Unemployment dips to post-recession lows in 29 states


Job seekers meet with recruiters at a job fair. (Justin Sullivan/Getty.)

In more than half the states in the nation, unemployment last month reached its lowest point since the recession officially ended 4.5 years ago.

December marked the lowest post-recession rate in 29 states, with Missouri, South Carolina and Florida returning to levels — 5.9 percent, 6.6 percent and 6.2 percent, respectively — not seen since the summer of 2008. Unemployment in the states for which December marked a post-recession record ranged from 3.6 percent in Nebraska to 8.8 percent in Nevada, which was especially hard-hit by the downturn.

The recession officially ended in July 2009, though significant concerns remain. Long-term unemployment is historically high, and some economists believe many part-time workers would be working full-time if they could find such work. Some also worry that the unemployment rate is artificially low as would-be workers abandon the job search altogether, disqualifying them from the count.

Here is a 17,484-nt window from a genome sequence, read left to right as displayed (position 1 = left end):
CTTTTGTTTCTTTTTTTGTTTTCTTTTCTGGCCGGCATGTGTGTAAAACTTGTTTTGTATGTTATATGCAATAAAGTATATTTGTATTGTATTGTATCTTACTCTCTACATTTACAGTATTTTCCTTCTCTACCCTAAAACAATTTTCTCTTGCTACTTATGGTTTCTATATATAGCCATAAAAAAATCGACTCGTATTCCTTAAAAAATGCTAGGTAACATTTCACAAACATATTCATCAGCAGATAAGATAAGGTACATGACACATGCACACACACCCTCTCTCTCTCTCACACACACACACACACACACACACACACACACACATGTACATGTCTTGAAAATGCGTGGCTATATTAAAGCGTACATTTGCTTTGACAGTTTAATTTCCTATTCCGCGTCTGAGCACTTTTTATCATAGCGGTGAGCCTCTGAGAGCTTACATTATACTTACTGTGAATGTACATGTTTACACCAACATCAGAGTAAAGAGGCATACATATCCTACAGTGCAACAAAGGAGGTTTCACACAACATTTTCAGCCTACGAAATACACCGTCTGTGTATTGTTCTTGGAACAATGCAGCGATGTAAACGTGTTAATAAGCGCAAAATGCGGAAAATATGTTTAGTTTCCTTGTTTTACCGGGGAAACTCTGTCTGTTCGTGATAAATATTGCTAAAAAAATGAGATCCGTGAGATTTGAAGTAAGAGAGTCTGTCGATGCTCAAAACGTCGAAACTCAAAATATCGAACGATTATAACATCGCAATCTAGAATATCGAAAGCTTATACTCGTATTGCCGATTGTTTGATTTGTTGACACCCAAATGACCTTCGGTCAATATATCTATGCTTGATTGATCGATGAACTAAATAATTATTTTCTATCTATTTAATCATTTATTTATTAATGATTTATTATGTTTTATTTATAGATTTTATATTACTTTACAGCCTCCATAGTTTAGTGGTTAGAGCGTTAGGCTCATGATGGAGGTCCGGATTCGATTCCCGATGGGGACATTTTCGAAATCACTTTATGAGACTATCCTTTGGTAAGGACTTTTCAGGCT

State Last time unemployment was this low December 2013 rate
Connecticut 03/2009 7.40
Mississippi 02/2009 8.00
New York 02/2009 7.10
Pennsylvania 02/2009 6.90
West Virginia 02/2009 5.90
Colorado 01/2009 6.20
Texas 01/2009 6.00
Iowa 01/2009 4.20
Maryland 01/2009 6.10
New Jersey 01/2009 7.30
Delaware 12/2008 6.20
Nevada 12/2008 8.80
Wisconsin 12/2008 6.20
Utah 12/2008 4.10
Kansas 12/2008 4.90
Washington 12/2008 6.60
Indiana 11/2008 6.90
Maine 11/2008 6.20
Georgia 11/2008 7.40
Nebraska 11/2008 3.60
Idaho 11/2008 5.70
Arizona 11/2008 7.60
California 11/2008 8.30
Alabama 11/2008 6.10
North Carolina 10/2008 6.90
Oregon 09/2008 7.00
Florida 07/2008 6.20
South Carolina 07/2008 6.60
Missouri 07/2008 5.90
Niraj Chokshi reports for GovBeat, The Post's state and local policy blog.

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